1-800-Externship: The Use of Hotlines as a Training Modality for Future Clinicians

  • Thomson J. LingEmail author
  • Kristy N. Percario
  • Jessica M. Hauck
  • Emily P. Holland
  • Daniel Isenberg
  • Tiffany Henawi
  • Melanie A. Peters
  • Jenna Karahalios
  • Rebecca Messano
Original Paper


Mental health on college campuses is a growing issue. Despite a rise in demand for services, counseling centers generally offer assistance during business hours, with a limited number of clinicians. Hotlines can provide an avenue for suicide prevention and intervention while offering training to graduate counseling students. The present study used a qualitative approach to examine the benefits and challenges of using hotlines as a clinical training modality. Interviews with nine graduate students volunteering at a hotline were analyzed using a consensual qualitative research methodology. Several domains were identified, including: three domains related to initial involvement with a clinical training experience at a hotline, four related to the experience of volunteering, and five related to the connection of the clinical training experience to the participant’s development as a clinician. Hotlines as a training modality can be used to benefit the community and contribute to the development of future clinicians.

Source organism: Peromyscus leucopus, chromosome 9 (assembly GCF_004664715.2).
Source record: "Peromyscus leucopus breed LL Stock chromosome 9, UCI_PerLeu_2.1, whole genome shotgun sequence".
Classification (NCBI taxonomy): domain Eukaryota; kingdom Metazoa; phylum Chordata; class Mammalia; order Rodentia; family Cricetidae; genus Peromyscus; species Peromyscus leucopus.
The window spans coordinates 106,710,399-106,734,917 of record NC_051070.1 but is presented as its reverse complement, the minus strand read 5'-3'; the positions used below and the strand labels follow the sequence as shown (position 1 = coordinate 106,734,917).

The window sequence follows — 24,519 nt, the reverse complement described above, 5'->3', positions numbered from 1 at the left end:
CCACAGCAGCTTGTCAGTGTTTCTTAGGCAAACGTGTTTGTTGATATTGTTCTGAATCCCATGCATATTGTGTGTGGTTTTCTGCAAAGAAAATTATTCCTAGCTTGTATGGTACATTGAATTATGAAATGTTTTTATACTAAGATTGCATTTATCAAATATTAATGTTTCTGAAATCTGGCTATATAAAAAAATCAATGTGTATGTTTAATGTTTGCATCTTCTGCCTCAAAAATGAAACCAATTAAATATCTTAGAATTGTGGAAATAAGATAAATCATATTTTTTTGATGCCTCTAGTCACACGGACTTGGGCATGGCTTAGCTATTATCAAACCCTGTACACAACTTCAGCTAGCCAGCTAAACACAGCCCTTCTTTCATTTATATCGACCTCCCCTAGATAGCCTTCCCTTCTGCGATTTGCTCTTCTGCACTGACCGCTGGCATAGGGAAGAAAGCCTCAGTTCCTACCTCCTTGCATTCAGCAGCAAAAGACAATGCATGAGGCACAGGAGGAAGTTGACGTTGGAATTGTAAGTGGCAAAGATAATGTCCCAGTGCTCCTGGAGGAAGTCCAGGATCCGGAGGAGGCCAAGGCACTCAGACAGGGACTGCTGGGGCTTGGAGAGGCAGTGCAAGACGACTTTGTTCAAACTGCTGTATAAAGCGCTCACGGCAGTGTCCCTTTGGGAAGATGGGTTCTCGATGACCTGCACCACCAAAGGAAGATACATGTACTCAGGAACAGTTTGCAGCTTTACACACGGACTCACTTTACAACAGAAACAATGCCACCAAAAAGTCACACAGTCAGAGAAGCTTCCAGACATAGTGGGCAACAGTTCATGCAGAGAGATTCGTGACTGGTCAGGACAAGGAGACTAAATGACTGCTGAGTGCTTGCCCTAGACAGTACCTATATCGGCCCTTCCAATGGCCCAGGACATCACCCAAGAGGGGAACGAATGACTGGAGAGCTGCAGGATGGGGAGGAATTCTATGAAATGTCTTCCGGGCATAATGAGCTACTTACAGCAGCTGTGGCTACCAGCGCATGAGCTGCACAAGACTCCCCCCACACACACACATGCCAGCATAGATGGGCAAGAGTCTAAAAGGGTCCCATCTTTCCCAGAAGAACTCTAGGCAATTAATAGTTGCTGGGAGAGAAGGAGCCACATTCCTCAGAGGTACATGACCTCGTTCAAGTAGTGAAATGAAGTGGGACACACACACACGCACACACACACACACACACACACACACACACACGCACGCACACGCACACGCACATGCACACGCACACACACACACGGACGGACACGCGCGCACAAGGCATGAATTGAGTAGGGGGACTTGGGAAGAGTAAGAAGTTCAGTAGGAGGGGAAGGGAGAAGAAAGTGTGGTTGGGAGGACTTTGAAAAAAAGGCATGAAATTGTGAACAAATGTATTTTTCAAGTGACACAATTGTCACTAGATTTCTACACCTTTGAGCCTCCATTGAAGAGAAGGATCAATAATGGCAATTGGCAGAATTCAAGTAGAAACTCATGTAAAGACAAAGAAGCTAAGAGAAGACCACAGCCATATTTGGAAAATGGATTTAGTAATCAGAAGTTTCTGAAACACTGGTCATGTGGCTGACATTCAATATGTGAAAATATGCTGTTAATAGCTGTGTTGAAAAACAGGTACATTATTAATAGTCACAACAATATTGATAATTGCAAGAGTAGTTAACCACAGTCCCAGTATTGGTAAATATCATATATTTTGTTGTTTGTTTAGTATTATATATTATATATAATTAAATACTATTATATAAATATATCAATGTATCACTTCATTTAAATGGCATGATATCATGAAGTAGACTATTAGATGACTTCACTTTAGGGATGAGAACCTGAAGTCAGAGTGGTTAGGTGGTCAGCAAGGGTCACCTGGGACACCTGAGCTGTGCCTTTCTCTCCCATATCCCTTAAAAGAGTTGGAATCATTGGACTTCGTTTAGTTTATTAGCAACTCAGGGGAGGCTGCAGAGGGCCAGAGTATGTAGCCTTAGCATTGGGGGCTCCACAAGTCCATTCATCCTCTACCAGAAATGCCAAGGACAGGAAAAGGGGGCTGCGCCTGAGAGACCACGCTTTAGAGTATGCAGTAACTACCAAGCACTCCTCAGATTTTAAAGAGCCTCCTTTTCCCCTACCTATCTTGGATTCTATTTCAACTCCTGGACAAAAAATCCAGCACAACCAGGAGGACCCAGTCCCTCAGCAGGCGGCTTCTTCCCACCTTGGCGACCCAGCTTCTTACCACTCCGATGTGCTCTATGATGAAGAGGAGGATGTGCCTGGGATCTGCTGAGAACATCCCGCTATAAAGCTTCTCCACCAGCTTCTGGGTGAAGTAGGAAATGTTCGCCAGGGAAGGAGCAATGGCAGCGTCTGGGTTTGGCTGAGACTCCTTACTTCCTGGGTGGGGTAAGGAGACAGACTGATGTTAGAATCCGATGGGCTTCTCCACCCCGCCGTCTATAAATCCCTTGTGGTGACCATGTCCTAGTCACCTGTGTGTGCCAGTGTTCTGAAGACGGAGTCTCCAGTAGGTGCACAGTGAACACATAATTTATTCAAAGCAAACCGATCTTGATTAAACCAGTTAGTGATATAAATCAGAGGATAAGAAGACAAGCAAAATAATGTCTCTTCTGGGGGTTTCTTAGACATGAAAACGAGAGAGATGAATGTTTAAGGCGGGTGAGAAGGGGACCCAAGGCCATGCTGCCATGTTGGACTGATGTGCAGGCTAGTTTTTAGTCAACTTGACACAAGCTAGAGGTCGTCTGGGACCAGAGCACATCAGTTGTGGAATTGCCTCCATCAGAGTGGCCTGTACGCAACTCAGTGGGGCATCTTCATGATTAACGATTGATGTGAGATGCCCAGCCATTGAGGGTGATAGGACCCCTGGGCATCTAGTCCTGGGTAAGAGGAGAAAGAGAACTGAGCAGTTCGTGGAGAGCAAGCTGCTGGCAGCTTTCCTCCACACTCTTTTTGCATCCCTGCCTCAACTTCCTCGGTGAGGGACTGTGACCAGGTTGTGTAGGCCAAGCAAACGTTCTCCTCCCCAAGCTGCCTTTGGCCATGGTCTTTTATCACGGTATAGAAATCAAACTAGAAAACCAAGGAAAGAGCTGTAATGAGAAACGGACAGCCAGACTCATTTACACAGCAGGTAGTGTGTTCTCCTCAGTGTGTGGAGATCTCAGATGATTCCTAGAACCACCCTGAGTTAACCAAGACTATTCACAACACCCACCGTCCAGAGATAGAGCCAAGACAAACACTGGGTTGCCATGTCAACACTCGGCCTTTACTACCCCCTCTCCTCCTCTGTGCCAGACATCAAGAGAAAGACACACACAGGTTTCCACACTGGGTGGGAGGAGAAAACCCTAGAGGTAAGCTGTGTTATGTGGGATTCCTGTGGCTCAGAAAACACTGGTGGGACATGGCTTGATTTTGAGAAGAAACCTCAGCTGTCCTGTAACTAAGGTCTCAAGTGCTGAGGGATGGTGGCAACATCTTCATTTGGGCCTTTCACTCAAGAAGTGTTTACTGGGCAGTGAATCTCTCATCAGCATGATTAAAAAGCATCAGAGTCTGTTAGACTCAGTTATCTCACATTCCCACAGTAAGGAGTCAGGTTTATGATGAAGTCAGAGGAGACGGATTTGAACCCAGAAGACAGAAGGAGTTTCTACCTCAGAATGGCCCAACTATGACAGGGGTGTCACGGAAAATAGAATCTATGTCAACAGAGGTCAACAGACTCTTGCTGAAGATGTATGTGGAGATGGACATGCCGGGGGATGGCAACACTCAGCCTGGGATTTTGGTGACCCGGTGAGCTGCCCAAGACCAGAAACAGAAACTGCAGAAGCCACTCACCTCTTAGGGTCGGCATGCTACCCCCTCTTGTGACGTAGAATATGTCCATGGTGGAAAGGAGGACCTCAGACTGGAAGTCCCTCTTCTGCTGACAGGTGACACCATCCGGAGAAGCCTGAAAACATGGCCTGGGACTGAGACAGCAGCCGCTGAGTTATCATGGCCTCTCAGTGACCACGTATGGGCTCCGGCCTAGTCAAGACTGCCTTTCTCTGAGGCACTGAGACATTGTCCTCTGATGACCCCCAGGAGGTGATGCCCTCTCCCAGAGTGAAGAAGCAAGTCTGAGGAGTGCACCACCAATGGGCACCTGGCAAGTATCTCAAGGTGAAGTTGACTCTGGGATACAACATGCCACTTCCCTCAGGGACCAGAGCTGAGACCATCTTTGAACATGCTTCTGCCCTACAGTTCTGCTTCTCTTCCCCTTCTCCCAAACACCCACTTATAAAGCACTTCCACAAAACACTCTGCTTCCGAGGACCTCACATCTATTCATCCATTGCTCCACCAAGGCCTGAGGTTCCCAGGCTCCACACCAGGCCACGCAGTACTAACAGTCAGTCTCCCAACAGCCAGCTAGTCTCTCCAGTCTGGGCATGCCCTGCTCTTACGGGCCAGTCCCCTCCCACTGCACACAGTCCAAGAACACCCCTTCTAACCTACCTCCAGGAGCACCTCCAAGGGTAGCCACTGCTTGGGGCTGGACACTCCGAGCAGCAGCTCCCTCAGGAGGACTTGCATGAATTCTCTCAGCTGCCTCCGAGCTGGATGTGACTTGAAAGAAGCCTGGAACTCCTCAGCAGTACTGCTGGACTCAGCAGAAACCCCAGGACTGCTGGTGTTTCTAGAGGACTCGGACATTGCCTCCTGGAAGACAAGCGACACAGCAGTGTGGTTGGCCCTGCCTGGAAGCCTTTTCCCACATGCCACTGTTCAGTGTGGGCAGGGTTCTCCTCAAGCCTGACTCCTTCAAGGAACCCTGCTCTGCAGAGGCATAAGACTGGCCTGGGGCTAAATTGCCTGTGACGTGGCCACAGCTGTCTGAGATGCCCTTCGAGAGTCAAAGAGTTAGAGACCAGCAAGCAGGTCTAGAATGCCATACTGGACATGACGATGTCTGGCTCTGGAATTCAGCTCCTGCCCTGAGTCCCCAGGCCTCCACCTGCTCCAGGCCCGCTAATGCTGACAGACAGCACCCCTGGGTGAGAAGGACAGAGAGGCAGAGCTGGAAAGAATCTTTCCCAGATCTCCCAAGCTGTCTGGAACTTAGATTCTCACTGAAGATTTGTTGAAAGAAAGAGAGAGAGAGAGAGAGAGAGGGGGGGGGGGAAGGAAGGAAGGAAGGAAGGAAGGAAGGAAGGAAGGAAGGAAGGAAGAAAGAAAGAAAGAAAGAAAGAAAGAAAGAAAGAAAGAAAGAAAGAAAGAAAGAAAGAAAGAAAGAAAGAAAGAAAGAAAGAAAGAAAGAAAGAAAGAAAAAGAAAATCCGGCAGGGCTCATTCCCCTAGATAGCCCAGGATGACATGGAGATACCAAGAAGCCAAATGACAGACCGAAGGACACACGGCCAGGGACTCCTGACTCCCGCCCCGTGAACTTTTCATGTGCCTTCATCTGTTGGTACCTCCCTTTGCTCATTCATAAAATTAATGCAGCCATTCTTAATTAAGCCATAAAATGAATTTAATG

Clinical training Hotlines Suicide intervention Qualitative Community mental health service 


Compliance with Ethical Standards

Conflict of interest

The authors declare that they have no conflict of interest.

Ethical Approval

All authors certify their responsibility for the content and writing of this manuscript. This study was approved by the university’s Institutional Review Board and informed consent was obtained from all individuals participants included in the study. All procedures performed in studies involving human participants were in accordance with the ethical standards of the institutional and/or national research committee and with the 1964 Helsinki declaration and its later amendments or comparable ethical standards. This article does not contain any studies with animals performed by any of the authors.


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Copyright information

© Springer Science+Business Media, LLC, part of Springer Nature 2018

Authors and Affiliations

  • Thomson J. Ling
    • 1
    • 2
    Email author
  • Kristy N. Percario
    • 1
  • Jessica M. Hauck
    • 1
  • Emily P. Holland
    • 1
  • Daniel Isenberg
    • 3
  • Tiffany Henawi
    • 1
  • Melanie A. Peters
    • 1
  • Jenna Karahalios
    • 1
  • Rebecca Messano
    • 1
  1. 1.Caldwell UniversityCaldwellUSA
  2. 2.School of Psychology and CounselingCaldwell UniversityCaldwellUSA
  3. 3.Towson UniversityTowsonUSA

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